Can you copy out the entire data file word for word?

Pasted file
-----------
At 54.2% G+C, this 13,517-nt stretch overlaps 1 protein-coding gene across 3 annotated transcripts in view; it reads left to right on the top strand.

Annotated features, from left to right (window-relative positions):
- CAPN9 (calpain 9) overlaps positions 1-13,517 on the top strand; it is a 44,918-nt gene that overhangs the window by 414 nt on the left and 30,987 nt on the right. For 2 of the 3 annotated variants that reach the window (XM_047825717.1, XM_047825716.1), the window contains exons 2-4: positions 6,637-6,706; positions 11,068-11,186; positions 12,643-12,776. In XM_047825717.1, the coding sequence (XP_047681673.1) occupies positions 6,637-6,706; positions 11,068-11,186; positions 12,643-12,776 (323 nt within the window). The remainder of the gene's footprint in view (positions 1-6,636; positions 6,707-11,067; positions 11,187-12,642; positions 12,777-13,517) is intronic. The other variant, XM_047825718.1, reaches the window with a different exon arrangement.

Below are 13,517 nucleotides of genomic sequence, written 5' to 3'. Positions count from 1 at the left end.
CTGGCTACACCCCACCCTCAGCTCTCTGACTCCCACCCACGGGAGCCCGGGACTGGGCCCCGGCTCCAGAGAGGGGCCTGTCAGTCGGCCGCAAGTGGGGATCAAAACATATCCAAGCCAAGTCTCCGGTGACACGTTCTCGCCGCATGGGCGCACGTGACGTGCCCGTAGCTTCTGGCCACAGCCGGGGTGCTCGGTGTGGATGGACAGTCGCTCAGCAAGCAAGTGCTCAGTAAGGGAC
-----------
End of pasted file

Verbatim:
At 54.2% G+C, this 13,517-nt stretch overlaps 1 protein-coding gene across 3 annotated transcripts in view; it reads left to right on the top strand.

Annotated features, from left to right (window-relative positions):
- CAPN9 (calpain 9) overlaps positions 1-13,517 on the top strand; it is a 44,918-nt gene that overhangs the window by 414 nt on the left and 30,987 nt on the right. For 2 of the 3 annotated variants that reach the window (XM_047825717.1, XM_047825716.1), the window contains exons 2-4: positions 6,637-6,706; positions 11,068-11,186; positions 12,643-12,776. In XM_047825717.1, the coding sequence (XP_047681673.1) occupies positions 6,637-6,706; positions 11,068-11,186; positions 12,643-12,776 (323 nt within the window). The remainder of the gene's footprint in view (positions 1-6,636; positions 6,707-11,067; positions 11,187-12,642; positions 12,777-13,517) is intronic. The other variant, XM_047825718.1, reaches the window with a different exon arrangement.

Below are 13,517 nucleotides of genomic sequence, written 5' to 3'. Positions count from 1 at the left end.
CTGGCTACACCCCACCCTCAGCTCTCTGACTCCCACCCACGGGAGCCCGGGACTGGGCCCCGGCTCCAGAGAGGGGCCTGTCAGTCGGCCGCAAGTGGGGATCAAAACATATCCAAGCCAAGTCTCCGGTGACACGTTCTCGCCGCATGGGCGCACGTGACGTGCCCGTAGCTTCTGGCCACAGCCGGGGTGCTCGGTGTGGATGGACAGTCGCTCAGCAAGCAAGTGCTCAGTAAGGGAC